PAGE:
The second night of the 2020 Democratic National Convention is over.
The oddness of the all-virtual gathering was slightly less jarring than on the opening night (or maybe I was just more used to it). Old hands like Bill Clinton were mixed with young stars like New York Rep. Alexandria Ocasio-Cortez in a series of virtual speeches. It was, overall, a markedly better two hours than I witnessed on Monday night.
Below the best – and worst – of the night that was.
* The McCain video: I am a rarely swayed by a Republican speaking at a Democratic convention (or vice versa). But the video – narrated by Cindy McCain – documenting the longtime friendship of John McCain and Joe Biden was extremely well done and reinforced a central message of Biden’s presidential campaign: He is someone with the willingness and ability to work across the aisle – someone who believes more in people than partisan labels. Hearing McCain’s voice again was both haunting and uplifting, and a reminder that politics can be a good thing.
*Ady Barkan: The story of the young father afflicted with ALS (Lou Gehrig’s disease) is well-known, but no less powerful for it. The video of Barkan playing with his young child, the voiceover of him explaining why he is fighting so hard on health care – it was a hugely powerful, emotional and human moment.
* Jill Biden: She isn’t Michelle Obama. But, well, no one is. Jill Biden did what she needed to in her speech – she told the Biden story (a life marked by both tragedy and resilience) in a way that no one else could. Her testimonial to her husband’s faith and how he leaned on it to get him through the hardest of times was important, too, disrupting the narrative pushed by President Donald Trump that the former vice president doesn’t care about God. Plus, I liked the Biden cameo and the “I’m Jill Biden’s husband!” introduction. A little hokey, sure. But that’s what conventions are!
* Jacquelyn Brittany: Having the New York Times elevator operator who went viral when she told Biden that she loved him when he came by the paper to interview with the editorial board was a stroke of genius. And her words about Biden – “in the short time I spent with Joe Biden, I could tell he really saw me” – were a powerful testimonial to the Democratic nominee’s humanity and empathy.
* The state roll call vote: There isn’t much about a virtual convention that is better than the real thing. But the state roll call vote – which serves to formally nominate the presidential nominee – is one of them. It was fun to see what every state chose as its background – Rhode Island with a chef standing off to the side with a plate of calamari was the BEST – and who each state chose to deliver the votes to Joe Biden (and Bernie Sanders). (Khizr Khan, a Gold Star dad attacked by Trump during the 2016 race, and the parents of Matthew Shepard, who was killed in anti-gay hate crime, were particularly powerful choices.) And for a country that has been forced by Covid-19 to stay close to home for months, it was like a mini-trip around the country that I at least found hugely refreshing. And I wasn’t the only one.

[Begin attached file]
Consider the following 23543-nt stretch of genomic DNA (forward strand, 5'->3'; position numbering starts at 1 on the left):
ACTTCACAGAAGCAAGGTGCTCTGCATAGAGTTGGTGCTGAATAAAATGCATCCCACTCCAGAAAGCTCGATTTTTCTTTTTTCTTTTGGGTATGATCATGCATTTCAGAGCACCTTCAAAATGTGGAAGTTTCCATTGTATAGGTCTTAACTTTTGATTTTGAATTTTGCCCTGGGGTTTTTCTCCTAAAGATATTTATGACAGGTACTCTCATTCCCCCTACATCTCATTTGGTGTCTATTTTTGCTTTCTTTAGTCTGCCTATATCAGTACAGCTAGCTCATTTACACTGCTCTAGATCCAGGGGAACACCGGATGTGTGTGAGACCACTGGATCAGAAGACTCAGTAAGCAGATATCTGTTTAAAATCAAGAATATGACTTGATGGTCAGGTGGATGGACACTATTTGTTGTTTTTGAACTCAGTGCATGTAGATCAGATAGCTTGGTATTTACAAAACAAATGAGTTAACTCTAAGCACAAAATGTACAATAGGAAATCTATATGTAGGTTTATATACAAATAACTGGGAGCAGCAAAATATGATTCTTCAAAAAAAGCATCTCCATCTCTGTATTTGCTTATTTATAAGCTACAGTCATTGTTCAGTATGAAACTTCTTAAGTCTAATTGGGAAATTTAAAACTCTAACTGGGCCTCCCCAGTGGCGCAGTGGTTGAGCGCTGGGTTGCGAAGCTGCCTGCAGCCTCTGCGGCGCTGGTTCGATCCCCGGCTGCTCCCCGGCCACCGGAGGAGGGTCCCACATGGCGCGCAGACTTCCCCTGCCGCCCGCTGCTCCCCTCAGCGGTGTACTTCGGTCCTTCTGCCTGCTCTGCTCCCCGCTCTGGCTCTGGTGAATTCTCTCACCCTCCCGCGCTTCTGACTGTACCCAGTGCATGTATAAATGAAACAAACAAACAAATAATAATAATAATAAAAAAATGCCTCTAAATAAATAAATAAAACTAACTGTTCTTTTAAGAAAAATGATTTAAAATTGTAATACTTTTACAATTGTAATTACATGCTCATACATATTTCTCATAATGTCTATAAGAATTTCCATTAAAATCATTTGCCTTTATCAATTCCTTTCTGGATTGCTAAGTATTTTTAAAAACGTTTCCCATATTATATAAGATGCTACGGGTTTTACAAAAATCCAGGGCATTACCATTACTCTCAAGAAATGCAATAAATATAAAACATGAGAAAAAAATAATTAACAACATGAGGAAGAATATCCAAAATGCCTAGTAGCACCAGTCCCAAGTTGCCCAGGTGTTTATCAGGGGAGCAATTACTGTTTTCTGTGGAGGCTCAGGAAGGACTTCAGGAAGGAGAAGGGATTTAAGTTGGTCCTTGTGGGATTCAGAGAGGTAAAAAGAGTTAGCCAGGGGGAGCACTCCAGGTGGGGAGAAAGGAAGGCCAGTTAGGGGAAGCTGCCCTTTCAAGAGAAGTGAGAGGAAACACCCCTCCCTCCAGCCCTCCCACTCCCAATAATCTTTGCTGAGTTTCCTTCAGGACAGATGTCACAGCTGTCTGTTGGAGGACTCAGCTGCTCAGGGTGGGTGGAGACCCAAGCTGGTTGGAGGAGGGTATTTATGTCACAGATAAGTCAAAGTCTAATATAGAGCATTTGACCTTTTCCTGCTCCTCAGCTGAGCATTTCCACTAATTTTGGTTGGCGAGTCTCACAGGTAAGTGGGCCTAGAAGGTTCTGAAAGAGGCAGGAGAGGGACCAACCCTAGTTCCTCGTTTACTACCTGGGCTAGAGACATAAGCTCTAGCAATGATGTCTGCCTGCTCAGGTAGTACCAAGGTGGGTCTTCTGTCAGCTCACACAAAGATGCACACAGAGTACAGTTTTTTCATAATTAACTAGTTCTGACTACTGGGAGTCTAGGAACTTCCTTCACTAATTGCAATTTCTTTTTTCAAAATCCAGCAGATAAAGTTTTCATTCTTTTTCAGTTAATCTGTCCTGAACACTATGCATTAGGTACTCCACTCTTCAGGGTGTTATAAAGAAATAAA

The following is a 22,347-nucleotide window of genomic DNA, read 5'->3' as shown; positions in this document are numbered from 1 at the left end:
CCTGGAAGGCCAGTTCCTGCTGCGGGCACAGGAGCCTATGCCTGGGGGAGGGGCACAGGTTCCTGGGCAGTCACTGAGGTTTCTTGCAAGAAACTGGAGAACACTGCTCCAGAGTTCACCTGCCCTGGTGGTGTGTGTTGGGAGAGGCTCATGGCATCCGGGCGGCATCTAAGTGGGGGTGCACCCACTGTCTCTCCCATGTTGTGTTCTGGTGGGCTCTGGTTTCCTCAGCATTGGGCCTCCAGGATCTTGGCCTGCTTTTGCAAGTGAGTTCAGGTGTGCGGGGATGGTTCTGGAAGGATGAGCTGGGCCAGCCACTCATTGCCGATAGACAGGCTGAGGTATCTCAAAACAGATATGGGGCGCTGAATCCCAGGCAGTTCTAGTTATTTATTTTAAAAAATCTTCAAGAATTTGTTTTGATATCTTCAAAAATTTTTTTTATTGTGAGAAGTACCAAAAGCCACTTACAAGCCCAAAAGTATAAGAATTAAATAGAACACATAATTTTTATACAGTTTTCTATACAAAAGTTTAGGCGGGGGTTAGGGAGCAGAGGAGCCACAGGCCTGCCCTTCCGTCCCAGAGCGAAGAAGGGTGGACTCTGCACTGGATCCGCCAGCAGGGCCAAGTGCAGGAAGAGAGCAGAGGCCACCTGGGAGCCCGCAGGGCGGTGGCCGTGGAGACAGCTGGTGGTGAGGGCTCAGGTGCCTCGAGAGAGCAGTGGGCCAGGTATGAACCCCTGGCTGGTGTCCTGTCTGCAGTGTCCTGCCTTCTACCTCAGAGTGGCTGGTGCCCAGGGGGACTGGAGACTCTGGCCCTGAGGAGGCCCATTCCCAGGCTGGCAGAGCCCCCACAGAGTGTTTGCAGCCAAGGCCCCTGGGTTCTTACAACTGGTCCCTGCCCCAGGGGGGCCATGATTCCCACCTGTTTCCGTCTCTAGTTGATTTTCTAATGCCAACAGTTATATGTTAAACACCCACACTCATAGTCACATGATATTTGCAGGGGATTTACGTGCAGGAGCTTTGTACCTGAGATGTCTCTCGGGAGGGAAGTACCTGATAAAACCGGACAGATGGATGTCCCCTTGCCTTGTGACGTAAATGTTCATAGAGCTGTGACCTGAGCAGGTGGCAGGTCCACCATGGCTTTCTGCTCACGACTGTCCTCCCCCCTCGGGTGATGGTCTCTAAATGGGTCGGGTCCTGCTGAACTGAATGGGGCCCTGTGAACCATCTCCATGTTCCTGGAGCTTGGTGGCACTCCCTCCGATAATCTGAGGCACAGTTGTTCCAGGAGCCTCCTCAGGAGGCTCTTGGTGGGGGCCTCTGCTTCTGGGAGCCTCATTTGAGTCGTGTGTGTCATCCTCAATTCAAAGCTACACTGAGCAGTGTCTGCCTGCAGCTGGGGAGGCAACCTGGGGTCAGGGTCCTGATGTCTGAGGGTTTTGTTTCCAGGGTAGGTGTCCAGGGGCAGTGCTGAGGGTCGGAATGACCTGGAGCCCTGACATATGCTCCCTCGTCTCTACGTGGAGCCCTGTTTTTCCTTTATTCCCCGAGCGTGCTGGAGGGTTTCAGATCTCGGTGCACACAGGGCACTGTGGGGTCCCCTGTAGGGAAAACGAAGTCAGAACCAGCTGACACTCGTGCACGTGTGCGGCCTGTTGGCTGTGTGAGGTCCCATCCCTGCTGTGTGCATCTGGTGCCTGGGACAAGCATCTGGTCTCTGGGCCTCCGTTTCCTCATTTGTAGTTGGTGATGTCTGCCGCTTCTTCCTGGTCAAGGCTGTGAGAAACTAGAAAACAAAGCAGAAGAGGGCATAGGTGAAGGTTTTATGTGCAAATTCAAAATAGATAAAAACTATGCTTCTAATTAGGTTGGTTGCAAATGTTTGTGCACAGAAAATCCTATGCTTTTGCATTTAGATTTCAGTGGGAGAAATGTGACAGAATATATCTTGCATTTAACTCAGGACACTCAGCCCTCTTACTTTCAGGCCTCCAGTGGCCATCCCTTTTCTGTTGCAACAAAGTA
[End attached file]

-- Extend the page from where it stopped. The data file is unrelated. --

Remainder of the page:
* John Legend: Dude is just plain talented. Also: How many people can pull off the white suit with a black turtleneck? Not I.
* Bill Clinton: The former president has spoken at every Democratic convention since 1980. And he is a former Democratic president of the United States. So it’s not easy to tell him no. But for a party that has fully embraced the #MeToo movement and is leaning on women to beat Donald Trump, the image of Clinton was a jarring one. (You may remember that as President he has an extramarital affair with a White House intern.) Clinton didn’t get much time to speak (five-ish minutes) and it was in the very early moments of the night’s programming. But still…
* Chuck Schumer: I could just imagine the ever-media-aware Senate Majority Leader setting up the shot – Statue of Liberty in the background! – for his speech. Except that the statue was so blurry that you could barely recognize it. “I love that the planned symbolism of the shot was ruined by the need for a wide aperture to light it,” tweeted AJ Chavar, a video journalist (and former colleague of mine at The Washington Post).
* Alexandria Ocasio-Cortez: Watching AOC deliver a 90-second nominating speech for Sanders in the first hour of the convention was sort of like going to a Yankees game and seeing Aaron Judge pinch-hit. It just felt sort of like a waste of talent. I understand that the Biden team didn’t want AOC, a GOP lightning rod, to be front-and-center in a big primetime speech. But it felt like she could have been deployed in a much more effective way than she was.
* John Kerry: Meh. I mean, I understand the idea – a former Democratic presidential nominee and Secretary of State using his perceived gravitas to help make the case that Donald Trump is dangerous to America’s standing in the world. But another elder statesman of the Democratic old guard in a suit talking about why Trump is bad? In a decidedly senatorial tone? I could have done without it.